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Friday, 18 October 2013

Best Operating System For You

Which one of the operating system (OS) available is the most superior of them all? I can't answer that, because that's all depends on how do you want to use it. Each operating system has their advantages, and each has their own shortcomings. 

Currently there are several front runners in the OS race. IMO, they are, Windows from Microsoft, Chrome OS from Google, Linux from many distributions, and Apple OS X. Windows and Linux can be run from any x86 computers. While Chrome OS is basically can be run on its proprietary hardware, and same goes to Apple OS X. 

Microsoft Windows

This is currently the most used computer OS in the world! Its latest iteration of OS is the Windows 8. I have tried the OS, and it is very good for touch screens. It has been customised for the touch screens that it would be a disadvantage if you only have a mouse to navigate across the screen.

Windows 8 has the same interface as a Windows RT and Windows Phone OS. The uniformity looks nice, and it also plays nicely with each other. Microsoft should be applauded with their effort on reinventing their OS over and over again.

Basically there are a lot of good things in Windows 8. It has a nice and clean interface. I like the live tiles, It's easier to find your favourite applications. It uses less memory compared to its predecessor, Windows 7 and play a lot of games on it. Yes, the games is actually one of the main reason that the OS is still one of the favourite.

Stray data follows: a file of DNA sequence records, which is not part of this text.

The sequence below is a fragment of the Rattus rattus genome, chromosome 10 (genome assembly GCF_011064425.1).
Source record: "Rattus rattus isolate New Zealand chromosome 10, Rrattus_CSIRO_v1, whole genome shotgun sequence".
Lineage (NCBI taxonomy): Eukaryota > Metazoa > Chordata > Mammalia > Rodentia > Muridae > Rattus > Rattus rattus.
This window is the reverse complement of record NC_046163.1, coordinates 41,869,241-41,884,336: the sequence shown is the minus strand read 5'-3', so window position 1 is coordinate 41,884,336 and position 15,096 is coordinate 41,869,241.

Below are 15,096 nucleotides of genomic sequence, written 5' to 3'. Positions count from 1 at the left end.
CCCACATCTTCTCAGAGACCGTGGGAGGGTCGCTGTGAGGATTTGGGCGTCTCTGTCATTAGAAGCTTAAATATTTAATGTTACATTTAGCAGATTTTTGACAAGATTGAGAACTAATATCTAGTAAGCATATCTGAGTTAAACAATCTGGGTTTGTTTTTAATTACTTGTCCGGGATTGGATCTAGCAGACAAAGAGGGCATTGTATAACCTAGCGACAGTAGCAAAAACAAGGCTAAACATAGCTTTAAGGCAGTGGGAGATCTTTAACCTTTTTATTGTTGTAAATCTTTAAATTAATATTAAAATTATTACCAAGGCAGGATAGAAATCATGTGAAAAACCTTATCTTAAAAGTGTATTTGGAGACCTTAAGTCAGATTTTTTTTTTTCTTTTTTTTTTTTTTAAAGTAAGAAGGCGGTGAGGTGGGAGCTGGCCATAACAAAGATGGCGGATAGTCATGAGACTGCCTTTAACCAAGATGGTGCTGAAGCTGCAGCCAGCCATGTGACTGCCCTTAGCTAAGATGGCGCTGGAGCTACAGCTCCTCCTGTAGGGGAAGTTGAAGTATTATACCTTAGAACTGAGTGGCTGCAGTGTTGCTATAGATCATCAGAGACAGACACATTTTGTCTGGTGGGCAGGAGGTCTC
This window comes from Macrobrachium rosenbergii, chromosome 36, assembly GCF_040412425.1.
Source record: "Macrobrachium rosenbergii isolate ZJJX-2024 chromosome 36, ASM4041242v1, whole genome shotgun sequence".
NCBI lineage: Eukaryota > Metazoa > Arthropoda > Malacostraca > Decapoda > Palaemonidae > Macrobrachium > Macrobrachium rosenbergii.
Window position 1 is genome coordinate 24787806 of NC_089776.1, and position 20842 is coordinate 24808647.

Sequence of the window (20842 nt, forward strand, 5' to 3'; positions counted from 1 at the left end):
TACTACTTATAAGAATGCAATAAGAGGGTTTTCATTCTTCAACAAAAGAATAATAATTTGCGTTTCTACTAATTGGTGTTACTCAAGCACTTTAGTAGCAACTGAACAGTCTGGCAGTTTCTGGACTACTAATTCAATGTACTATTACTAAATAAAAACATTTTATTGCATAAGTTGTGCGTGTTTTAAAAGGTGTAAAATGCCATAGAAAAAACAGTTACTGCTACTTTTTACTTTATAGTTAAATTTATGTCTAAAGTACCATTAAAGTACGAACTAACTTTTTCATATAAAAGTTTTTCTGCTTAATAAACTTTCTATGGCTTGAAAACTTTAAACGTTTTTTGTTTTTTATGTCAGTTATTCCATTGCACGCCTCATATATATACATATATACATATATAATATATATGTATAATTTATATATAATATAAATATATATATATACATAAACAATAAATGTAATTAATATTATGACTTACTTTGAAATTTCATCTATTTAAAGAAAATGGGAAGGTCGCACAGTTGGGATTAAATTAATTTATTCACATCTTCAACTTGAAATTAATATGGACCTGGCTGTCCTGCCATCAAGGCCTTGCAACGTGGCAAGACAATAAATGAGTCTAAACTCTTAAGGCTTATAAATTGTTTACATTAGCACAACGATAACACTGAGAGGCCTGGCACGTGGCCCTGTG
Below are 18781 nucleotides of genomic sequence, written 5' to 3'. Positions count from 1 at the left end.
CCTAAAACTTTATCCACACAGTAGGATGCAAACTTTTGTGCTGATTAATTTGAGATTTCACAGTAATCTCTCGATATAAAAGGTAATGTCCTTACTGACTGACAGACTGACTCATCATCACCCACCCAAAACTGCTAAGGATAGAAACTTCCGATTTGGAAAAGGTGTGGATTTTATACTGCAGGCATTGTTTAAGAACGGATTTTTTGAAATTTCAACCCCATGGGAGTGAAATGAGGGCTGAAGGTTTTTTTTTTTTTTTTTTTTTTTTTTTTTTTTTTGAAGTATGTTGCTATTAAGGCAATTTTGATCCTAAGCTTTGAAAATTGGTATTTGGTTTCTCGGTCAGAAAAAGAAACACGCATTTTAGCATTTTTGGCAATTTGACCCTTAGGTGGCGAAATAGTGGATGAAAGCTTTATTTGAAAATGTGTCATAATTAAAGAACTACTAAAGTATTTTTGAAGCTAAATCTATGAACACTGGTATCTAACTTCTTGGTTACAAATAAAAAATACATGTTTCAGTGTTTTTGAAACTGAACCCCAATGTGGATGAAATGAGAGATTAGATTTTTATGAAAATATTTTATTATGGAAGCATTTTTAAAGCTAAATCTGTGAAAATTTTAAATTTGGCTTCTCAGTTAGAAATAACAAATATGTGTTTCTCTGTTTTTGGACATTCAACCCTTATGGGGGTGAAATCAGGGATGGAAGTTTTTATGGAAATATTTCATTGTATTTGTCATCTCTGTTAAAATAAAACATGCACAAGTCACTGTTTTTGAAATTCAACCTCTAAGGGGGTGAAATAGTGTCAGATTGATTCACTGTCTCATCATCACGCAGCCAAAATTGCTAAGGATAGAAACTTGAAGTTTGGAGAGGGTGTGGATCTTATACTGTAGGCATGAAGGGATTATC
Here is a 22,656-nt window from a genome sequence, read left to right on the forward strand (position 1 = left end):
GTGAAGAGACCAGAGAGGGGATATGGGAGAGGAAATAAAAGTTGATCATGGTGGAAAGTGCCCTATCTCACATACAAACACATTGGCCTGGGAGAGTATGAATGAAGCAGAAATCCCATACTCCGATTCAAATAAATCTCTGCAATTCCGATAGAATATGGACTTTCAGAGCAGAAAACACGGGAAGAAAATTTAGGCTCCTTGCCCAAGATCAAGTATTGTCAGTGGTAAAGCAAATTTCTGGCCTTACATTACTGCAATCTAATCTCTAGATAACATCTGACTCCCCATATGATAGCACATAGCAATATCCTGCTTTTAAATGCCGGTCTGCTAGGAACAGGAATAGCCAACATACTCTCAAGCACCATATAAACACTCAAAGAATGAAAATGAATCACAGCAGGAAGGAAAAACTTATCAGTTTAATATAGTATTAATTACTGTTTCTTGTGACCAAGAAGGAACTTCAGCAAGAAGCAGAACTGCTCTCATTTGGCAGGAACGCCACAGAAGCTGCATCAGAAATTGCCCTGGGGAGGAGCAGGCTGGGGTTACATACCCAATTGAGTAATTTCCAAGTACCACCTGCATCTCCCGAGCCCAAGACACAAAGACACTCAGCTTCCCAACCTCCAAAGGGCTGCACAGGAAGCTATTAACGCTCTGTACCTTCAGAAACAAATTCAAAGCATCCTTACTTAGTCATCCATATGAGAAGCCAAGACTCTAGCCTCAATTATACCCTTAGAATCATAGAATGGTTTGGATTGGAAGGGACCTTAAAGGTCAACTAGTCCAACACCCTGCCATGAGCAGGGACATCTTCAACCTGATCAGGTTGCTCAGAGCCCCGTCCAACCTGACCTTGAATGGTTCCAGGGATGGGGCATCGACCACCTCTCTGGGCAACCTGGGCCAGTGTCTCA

The bad thing about it would be that it is a little bit sluggish when used for a long time (1 year +). It is expensive, and is not as smooth when run with a low end PC. Not having a touch screen makes you feel a little bit in a disadvantage. 

Google Chrome OS

The Chrome OS by Google is one of the new OS in the market. It is usually shipped together with a Google ChromeBook. These ChromeBooks usually very sleek and comparable to a Ultrabooks that many manufacturers offer. There is also a base Chrome OS that are usable on other x86 computers, and it is called Chromium OS. 

When Google first come out with the ChromeBook and Chrome OS, the price tag has been quite high. I have always thought that it won't last long in the computer industry. However, as many years has gone by, it is still here. I'm guessing  Chrome OS is here to stay.

For me there are a lot of good things about Chrome OS. It automagically connects with Google Cloud services. Just like a Chrome browser, Chrome OS also has an automatic update of the OS, so you're always using the latest version of the OS. The UI and design is very simple, sometime I think that I'm using a tablet instead of a computer.

However, just like everything man-made, there are some imperfections. From my point of view, Chrome OS is very shallow. It's just like an interface for the Google cloud services. Even the ChromeBooks comes with a high spec, you don't feel like you use all the resources to the fullest. It is like buying the best games rig, but all you play is Solitaire. 

Apple OS X

The Apple OS X was first developed to run on Apple proprietary processors, and then moved on to be run on x86 Intel chips. There are times where the OS took a lot of things from the BSD OS, but Apple has been changing a lot of it and make it their own.